We noted that the claim “only the HPI check will protect you against all these risks” appeared under the section ‘Why you need a Car History Check’. The claim was accompanied by a list of risk factors associated with purchasing a second-hand car and the number of cars that had each of those problems, as revealed by HPI’s checks. We also noted that the ad featured a list of information, for example the number of previous owners, insurance write-offs and outstanding finance, that might be included in the VHC reports carried out by HPI. The ad also contained references such as “our report is quite simply the most comprehensive car history check in the UK” and “it provides more information about the car you want to buy than any other check”. We therefore considered that consumers were likely interpret the claim within the context to mean that in comparison with the checks carried out by other VHC providers, only HPI’s VHC checks would protect consumers from all the risks listed in the ad.
We noted that the evidence provided by HPI showed that they offered more types of data checks in their VHCs in comparison to four other competitors. However, we noted that the comparison did not include all competitors in the market. In addition, we had not seen further evidence, including the source of the information detailed in the spreadsheet, on which they had based their findings in the comparison. For those reasons, we considered that the evidence provided was not adequate to substantiate the claim and therefore concluded it was misleading.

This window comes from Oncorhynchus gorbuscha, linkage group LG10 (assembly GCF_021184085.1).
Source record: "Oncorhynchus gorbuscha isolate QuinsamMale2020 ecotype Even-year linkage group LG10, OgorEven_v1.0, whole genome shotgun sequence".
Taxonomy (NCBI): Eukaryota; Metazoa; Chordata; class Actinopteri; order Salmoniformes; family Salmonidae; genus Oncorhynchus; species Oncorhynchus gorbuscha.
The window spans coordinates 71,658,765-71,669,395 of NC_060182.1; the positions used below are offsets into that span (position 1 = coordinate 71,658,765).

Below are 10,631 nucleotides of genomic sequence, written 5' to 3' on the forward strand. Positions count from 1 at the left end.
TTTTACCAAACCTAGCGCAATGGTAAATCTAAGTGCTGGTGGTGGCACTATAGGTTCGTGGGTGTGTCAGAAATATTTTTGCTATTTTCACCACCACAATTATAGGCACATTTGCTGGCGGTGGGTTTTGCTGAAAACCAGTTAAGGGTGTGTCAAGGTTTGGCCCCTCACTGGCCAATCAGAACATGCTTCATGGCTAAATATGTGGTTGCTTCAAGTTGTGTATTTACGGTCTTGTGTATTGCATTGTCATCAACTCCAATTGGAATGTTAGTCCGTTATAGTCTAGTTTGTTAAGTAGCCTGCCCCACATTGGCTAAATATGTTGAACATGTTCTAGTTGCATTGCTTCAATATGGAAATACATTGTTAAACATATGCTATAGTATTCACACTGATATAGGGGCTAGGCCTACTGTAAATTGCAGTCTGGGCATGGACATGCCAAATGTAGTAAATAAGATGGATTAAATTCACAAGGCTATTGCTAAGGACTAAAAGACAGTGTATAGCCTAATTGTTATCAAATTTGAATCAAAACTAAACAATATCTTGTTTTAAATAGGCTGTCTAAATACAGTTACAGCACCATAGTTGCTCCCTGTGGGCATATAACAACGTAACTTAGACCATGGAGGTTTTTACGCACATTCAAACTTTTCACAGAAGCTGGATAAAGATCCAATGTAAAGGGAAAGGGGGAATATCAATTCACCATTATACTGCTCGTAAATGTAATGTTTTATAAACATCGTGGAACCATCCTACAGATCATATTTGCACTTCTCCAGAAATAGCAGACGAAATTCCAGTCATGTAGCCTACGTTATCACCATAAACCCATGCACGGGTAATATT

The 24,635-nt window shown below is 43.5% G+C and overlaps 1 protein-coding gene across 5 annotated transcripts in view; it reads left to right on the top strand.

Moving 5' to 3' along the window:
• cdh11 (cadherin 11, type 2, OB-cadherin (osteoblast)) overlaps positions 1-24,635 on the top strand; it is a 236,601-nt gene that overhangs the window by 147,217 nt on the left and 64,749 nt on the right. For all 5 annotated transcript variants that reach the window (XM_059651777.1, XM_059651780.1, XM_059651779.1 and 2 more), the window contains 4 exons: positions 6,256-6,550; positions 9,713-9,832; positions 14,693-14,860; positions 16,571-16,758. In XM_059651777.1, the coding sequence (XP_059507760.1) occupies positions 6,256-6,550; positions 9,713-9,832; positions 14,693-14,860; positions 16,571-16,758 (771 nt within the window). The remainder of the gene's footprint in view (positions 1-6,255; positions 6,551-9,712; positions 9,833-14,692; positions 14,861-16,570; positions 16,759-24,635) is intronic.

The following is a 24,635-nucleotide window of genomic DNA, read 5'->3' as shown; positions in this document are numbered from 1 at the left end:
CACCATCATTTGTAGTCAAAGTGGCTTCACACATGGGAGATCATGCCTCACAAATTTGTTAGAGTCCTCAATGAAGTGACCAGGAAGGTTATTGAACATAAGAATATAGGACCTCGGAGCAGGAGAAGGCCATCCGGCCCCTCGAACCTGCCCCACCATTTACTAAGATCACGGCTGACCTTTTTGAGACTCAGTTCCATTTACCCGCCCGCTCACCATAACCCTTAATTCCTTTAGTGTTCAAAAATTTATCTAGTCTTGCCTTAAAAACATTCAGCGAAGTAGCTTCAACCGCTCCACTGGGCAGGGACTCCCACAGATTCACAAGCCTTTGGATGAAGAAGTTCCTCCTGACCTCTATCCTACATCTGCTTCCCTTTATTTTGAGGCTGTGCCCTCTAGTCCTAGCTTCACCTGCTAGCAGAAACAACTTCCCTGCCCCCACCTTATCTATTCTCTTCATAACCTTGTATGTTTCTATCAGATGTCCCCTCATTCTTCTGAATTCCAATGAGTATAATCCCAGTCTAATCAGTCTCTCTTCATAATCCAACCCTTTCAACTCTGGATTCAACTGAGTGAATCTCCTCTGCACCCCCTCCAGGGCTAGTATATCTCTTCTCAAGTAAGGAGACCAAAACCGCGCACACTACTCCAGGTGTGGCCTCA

On that point, the ad breached the CAP Code (Edition 12) rules 3.1 3.1 Marketing communications must not materially mislead or be likely to do so. (Misleading advertising), 3.7 3.7 Before distributing or submitting a marketing communication for publication, marketers must hold documentary evidence to prove claims that consumers are likely to regard as objective and that are capable of objective substantiation. The ASA may regard claims as misleading in the absence of adequate substantiation. (Substantiation) and 3.33 3.33 Marketing communications that include a comparison with an identifiable competitor must not mislead, or be likely to mislead, the consumer about either the advertised product or the competing product. (Comparisons with identifiable competitors).
The ad must not appear in its current form again. We told HPI to ensure that they did not make claims that implied that they were the most trusted and reliable VHC provider and that they were the only provider who would protect customers against specific risks associated with the purchase of second-hand vehicles, unless they held adequate comparative evidence to substantiate those claims. We also told HPI that they must ensure that they provided sufficient verification information when making comparative claims.